The emergence of social has caused a fundamental shift in PR says Rimjhim Ray
16th January 2014
PR in the olden times was straight forward. It consisted of one way communication through TV channels, newspapers and the large fancy corporate events. Public image was controllable to a great extent as influence had to be wielded on or through a countable number of media channels.
The emergence of social has caused a fundamental shift in the basic tenets of PR. Forget controlled press releases. Forget the 9pm news. Forget the pitch to the editors. News is here, now and un-gated. The concept of broadcasting news has given way for many to many sharing. Citizen journalism means that twitter often is the first place to break news.
Does this impact PR? Yes. Is there a social-PR conflict? The answer is still slightly ambiguous as traditional PR practitioners view social with a degree of suspicion. The writing is clearly on the wall. PR has to understand the nuances of social for building an effective communication mix and manage branding and reputation.
The first step to busting the PR-social walls is acknowledging that social exists. Many PR practitioners tend to brush social aside or pretend it does not exist. When you plan a PR strategy how will you manage the social media activation around it? Or even before that manage the social media conversations that the PR generates? So even if you are not tweeting your story out, media houses will. Or a reader will. And then the news will be debated, dissected and discussed online. You have to be ready for scenarios like this.
The first imperative then for PR is to integrate a social media listening strategy into its PR program. Think of this as tracing the ‘Voice of the Customer’ or the general audience. Trace how readers are listening to your story. Plan the response. Be ready to tweak your campaign. Social necessitates a feedback loop to be built into PR.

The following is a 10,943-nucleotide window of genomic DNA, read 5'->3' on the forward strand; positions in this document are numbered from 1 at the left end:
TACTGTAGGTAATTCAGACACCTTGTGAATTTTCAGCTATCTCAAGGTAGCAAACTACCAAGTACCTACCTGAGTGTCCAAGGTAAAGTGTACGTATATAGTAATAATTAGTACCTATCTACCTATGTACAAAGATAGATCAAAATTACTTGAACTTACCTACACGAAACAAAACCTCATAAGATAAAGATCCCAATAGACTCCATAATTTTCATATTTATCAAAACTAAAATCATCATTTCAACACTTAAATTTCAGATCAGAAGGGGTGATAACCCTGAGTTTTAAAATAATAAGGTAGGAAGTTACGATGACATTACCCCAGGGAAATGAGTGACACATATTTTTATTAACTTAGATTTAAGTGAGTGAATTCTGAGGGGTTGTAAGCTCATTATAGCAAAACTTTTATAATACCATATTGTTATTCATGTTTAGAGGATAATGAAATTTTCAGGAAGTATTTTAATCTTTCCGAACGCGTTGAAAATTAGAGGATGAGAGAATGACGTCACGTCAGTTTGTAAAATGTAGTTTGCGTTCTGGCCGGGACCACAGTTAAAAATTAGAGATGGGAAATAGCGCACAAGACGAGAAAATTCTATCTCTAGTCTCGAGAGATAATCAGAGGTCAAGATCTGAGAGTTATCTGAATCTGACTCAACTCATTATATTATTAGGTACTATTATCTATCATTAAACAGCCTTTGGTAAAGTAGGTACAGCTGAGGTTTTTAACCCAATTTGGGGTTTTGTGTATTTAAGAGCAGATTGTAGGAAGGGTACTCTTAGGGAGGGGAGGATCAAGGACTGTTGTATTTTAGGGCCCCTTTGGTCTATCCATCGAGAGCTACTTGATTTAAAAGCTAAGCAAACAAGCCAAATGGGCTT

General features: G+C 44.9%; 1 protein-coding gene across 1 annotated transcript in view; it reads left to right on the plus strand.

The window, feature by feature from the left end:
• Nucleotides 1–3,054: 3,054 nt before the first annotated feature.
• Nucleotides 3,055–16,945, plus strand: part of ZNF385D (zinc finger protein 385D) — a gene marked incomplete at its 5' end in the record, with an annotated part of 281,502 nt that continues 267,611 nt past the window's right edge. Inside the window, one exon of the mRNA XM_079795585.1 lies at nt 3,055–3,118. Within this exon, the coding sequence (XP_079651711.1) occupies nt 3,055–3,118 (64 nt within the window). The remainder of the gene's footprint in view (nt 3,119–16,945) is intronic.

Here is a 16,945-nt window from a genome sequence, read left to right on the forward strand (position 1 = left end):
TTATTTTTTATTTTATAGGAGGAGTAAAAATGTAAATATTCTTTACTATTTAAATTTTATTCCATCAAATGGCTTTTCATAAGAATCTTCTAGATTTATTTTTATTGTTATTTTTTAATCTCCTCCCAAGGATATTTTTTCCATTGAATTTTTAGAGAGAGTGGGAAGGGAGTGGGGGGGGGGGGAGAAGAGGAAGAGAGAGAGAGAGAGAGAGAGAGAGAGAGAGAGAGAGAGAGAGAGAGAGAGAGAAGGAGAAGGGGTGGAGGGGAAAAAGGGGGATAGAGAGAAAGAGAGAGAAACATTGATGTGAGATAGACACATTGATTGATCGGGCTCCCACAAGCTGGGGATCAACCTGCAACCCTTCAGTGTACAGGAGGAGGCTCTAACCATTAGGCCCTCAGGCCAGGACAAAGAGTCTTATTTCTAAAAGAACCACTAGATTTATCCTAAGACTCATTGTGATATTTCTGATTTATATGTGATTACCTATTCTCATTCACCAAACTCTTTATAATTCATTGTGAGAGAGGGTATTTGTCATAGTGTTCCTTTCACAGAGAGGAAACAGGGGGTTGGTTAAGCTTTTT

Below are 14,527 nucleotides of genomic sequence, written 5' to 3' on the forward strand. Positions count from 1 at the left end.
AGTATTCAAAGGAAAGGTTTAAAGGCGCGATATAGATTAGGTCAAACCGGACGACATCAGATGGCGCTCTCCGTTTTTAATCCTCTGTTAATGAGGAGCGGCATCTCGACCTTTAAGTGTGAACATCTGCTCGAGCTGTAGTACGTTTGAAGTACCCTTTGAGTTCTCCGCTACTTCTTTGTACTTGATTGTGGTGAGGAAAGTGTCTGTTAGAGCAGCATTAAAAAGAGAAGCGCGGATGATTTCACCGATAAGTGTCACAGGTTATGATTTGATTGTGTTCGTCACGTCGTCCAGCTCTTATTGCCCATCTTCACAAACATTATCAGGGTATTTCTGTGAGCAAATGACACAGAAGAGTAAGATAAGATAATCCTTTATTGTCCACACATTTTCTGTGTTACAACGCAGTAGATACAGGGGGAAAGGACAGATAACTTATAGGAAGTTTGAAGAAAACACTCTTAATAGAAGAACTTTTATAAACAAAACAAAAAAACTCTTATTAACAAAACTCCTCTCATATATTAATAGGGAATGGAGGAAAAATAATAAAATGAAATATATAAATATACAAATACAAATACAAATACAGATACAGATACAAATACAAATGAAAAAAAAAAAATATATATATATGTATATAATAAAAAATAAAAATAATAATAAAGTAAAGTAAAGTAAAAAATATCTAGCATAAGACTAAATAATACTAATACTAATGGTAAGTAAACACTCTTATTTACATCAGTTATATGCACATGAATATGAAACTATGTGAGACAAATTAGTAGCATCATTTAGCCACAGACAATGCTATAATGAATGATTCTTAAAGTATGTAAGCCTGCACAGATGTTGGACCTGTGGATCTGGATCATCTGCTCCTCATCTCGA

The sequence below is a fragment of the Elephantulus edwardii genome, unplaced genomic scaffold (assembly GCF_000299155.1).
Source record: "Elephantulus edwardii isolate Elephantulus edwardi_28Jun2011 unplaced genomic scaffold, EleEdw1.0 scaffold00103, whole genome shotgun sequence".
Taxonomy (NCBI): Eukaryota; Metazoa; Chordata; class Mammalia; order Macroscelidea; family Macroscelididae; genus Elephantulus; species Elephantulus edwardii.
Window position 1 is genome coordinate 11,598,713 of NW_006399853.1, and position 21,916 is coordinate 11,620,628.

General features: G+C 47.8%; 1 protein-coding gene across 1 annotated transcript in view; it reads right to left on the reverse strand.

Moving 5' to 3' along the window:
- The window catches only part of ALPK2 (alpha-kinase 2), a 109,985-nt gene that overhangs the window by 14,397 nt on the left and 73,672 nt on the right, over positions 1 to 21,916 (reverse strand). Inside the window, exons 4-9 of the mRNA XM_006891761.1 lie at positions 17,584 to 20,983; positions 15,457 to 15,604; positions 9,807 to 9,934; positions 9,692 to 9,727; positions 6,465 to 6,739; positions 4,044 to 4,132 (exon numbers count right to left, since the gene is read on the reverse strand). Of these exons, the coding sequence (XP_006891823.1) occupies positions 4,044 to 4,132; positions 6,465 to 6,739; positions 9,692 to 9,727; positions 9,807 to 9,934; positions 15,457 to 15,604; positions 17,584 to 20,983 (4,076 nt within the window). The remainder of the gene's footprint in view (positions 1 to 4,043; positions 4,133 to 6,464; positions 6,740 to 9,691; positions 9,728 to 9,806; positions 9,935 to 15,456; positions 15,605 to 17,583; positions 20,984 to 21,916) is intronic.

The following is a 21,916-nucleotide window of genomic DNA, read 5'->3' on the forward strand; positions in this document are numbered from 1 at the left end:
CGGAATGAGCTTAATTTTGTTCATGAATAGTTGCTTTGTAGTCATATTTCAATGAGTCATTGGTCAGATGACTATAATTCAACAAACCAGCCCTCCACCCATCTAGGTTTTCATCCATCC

The social media activation has to complement the traditional PR approaches.
Trying to build the executive profile? Use channels such as the LinkedIn influencer program open to select public figures such as Bill Gates and Barrack Obama. Create and help manage a twitter profile that directly connects with their audience.
Publishing great stories about your social campaigns? Don’t. Create a powerful social campaign which draws people into your CSR initiatives. Unilever does a good job with powerful videos, an online hub and conversations around Project Sunlight. More powerful than an insertion in a newspaper. Social helps you bring the news alive.
When you talk about a social integration of PR, departmental and agency silos then come into sharp focus. So who will do the ‘social’ part of PR? There are solutions – none easy. PR agencies and teams have to acquire social competencies.
Having said that social often becomes a free for all expertise and there is a danger of doing a half-baked job. So if you have a social marketing competency in your organisation work with them to plan the social strategy. Or work with a specialist social media agency.
Yes there is a manpower overhead but then from an overall cost perspective, social activation adds significantly less to your PR/ media outlay. Most of it is free publicity. However as they say it is not a free lunch – so assuming social will just fall into place can prove suicidal. Prepare for it if you have not already. Your reputation depends upon it.
Rimjhim Ray leads the social media strategy for an Indian MNC. She has a decade of experience in sales, marketing and consulting across the globe in UK, USA and EU. She is often cited as a key social media influencer in the country. Rimjhim is a guest blogger and mentor for several forums. Rimjhim holds a MBA from SP Jain, Mumbai and certificates in social media from CIM, UK. She is also a guest speaker at several B schools including SP Jain.